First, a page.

Because It’s ‘Too Complicated’ and ‘Time Consuming’
Despite massive growth in digital marketing in recent years, new research from Brandmuscle shows that local small and medium sized businesses (SMBs) are struggling to adopt new media tactics when compared to their larger national counterparts.
Chief marketing officers anticipate 75 percent of their budgets will be allocated toward digital tactics over the next five years, according to Accenture. Analysts at BIA/Kelsey expect US-based social advertising will reach $15 billion in the same time frame. Nevertheless, Brandmuscle reports that social media and other forms of online marketing are still viewed as being overly complicated and time consuming by local small businesses, who continue to favor more established marketing tactics such as local events, direct mail and coupons.
“Consumers are shifting the way they make purchases, with some reports estimating that as many as 80 percent begin their search for products and services online,” said Clarke Smith, Brandmuscle’s chief strategy officer. “Based on our research, we see a big opportunity for national brand marketers to help local affiliates reach these consumers with digital marketing tactics.”
About the Study:
The 2014 Brandmuscle State of Local Marketing Report surveyed hundreds of local dealers, agents and franchisees across a wide range of industries and asked them to share insights about their local marketing experiences. Brandmuscle compared the results to trends identified by tracking over $2 billion in co-op and channel investments made by Brandmuscle clients over the last three years. The result is a comprehensive national survey on the current state of local marketing across social media, digital media, print media, direct mail, events and more.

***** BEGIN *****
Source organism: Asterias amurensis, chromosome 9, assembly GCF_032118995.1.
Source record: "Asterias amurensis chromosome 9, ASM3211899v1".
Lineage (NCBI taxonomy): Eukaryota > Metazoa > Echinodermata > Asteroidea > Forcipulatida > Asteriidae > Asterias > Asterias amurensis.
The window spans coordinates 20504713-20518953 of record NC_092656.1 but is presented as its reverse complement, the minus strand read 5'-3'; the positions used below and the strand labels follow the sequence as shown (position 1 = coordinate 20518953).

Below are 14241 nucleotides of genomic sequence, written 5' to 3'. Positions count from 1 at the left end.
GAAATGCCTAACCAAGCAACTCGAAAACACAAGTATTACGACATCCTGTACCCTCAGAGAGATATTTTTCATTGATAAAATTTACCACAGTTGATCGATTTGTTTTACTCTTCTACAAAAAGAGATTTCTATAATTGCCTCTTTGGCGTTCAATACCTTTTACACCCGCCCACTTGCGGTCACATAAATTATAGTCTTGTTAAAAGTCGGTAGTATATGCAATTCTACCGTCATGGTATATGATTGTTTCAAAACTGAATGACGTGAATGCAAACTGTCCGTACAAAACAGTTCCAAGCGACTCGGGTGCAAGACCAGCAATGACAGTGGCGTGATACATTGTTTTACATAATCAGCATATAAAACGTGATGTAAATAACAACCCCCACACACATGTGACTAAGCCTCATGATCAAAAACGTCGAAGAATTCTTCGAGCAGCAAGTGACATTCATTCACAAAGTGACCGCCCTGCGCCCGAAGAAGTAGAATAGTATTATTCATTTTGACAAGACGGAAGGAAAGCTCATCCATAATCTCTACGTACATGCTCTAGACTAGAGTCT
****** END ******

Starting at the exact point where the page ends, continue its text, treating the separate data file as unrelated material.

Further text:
Highlights of The 2014 Brandmuscle State of Local Marketing Report include the following:
Some Established Marketing Tactics Are Highly Rated
- -Local small businesses deem some of the most tried and true marketing tactics as most effective. In terms of overall satisfaction, top rated tactics include Local Events, Coupons, Billboards and Email.
- -The most frequently used tactics are Coupons (83%), Direct Mail/Postcards (81%), Local Events (79%), Email (72%) and Websites (72%).
- -Least frequently used marketing tactics include Daily Deals (e.g., Groupon) (29%), Magazine Advertising (45%), Billboards (45%), non-traditional advertising (pizza box toppers, gas pump toppers, vehicle wraps) (47%) and Television (50%).
Traditional Media Leaves Many Dissatisfied
- -“Old media” is taking it on the chin when it comes to performance. Small businesses are least satisfied with Magazine Advertising, Newspaper Advertising and Yellow Pages listings.
- -Traditional media costs big money. “Expense” is the top reason local affiliates are shying away from Television, Billboards, Radio, Newspaper Advertising and Yellow Pages listings.
Digital and Social Media Adoption Still Lags
- -Adoption rates for digital and social tactics remain relatively low. 40% of local affiliates don’t use Keyword Search, 37% don’t use Facebook and 57% don’t use Twitter.
- -New media is too complicated and time consuming. Affiliates cited complexity as the top reason they don’t invest in Twitter, Facebook, Online Advertising and Online Keyword Search.
- -Despite a relatively high adoption rate (72%), one out of four local businesses we surveyed (28%) still doesn’t have a website.
Local Marketing Budgets Are Growing
- -Marketing budgets are growing, with 33% of respondents saying that their budgets are increasing by more than 10% and more than half (52%) saying their marketing budgets will remain about the same.
- -Overwhelmingly, businesses are using marketing to generate new business. 83% say the top reason is to generate new leads and new customers.
“According to our study, the primary reason local affiliates avoid online marketing is because it is too complicated or time consuming,'” said Smith. “National brand marketers are in a unique position to help their local affiliates make the journey to online marketing, which when executed correctly can be both cost-effective and measurable — two key considerations when attempting to maximize the ROI of smaller budgets.”